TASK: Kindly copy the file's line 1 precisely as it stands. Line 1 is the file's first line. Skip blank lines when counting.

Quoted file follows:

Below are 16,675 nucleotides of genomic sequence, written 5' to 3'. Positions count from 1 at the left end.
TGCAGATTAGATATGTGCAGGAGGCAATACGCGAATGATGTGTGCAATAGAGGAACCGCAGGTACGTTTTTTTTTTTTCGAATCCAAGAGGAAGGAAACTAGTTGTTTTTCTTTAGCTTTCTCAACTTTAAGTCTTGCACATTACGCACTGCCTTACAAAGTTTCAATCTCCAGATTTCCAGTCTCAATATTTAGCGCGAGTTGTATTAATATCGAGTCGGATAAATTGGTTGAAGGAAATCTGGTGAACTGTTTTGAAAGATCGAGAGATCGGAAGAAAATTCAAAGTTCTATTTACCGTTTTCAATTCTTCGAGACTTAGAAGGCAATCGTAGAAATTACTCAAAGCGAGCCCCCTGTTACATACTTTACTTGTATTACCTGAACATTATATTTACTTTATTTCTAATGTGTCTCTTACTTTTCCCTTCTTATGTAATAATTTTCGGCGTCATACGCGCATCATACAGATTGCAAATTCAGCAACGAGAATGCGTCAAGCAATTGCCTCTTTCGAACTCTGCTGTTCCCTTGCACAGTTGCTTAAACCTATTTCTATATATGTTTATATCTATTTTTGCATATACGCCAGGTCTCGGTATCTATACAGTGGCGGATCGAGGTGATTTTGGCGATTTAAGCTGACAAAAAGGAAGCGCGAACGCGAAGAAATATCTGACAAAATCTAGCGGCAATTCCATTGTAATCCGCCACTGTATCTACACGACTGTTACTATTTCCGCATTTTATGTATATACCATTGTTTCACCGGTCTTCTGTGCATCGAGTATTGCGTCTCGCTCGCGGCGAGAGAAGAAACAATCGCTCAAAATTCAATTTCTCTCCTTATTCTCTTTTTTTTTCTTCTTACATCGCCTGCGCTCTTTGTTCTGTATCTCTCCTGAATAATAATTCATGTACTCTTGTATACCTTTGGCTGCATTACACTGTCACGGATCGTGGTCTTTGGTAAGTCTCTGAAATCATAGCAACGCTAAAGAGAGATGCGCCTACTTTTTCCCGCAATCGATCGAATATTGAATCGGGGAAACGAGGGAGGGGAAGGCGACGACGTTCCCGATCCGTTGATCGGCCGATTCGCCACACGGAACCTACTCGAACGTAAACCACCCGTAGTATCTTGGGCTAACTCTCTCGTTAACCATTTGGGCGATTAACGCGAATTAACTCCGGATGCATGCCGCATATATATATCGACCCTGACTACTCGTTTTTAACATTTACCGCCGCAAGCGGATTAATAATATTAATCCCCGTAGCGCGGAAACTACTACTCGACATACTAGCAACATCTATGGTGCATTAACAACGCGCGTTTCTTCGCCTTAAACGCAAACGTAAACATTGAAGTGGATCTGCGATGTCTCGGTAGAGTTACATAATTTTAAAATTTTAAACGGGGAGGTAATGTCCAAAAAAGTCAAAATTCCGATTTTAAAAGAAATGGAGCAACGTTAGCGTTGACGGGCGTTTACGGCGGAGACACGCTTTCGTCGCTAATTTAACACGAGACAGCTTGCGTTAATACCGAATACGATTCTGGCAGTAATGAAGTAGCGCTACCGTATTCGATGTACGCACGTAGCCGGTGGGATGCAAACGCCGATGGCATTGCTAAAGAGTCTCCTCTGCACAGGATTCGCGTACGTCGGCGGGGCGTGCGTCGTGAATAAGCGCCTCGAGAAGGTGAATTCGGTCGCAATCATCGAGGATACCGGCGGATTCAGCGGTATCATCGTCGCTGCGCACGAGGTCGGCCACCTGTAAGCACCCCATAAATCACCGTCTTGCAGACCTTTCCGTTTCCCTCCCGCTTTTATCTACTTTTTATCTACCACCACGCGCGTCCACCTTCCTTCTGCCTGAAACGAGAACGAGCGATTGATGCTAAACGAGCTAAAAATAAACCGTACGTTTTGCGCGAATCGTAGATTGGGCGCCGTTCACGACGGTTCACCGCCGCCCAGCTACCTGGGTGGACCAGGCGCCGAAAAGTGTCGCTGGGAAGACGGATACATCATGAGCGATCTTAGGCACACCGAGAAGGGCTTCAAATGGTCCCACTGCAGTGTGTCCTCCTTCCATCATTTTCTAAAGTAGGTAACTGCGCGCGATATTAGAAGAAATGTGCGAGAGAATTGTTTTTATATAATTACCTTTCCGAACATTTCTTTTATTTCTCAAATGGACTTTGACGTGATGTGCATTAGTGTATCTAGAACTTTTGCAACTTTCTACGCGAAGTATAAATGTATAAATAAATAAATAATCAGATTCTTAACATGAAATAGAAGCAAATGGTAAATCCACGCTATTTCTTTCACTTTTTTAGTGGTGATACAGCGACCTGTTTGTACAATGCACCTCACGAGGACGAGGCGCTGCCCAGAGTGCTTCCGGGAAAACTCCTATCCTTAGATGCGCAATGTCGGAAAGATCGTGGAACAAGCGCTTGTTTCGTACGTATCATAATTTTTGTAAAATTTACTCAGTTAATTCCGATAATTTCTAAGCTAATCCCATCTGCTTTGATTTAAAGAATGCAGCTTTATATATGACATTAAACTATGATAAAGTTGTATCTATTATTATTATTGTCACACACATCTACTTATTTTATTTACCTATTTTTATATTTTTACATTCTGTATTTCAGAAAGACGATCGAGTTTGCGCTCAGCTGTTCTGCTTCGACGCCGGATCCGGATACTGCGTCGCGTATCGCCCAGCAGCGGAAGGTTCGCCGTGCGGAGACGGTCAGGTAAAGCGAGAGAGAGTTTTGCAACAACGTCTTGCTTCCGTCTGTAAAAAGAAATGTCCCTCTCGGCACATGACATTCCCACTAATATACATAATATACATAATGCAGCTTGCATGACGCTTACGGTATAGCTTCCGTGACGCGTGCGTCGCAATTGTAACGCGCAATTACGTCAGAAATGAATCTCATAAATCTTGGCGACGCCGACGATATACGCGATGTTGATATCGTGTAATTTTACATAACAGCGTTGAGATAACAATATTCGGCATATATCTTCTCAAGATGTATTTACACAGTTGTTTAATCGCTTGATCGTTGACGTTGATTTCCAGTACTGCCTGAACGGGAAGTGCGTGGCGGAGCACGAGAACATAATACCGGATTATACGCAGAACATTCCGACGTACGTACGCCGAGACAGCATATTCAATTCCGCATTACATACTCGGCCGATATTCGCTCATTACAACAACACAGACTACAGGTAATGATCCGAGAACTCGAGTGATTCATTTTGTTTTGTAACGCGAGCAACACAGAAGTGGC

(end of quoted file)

Below are 16,675 nucleotides of genomic sequence, written 5' to 3'. Positions count from 1 at the left end.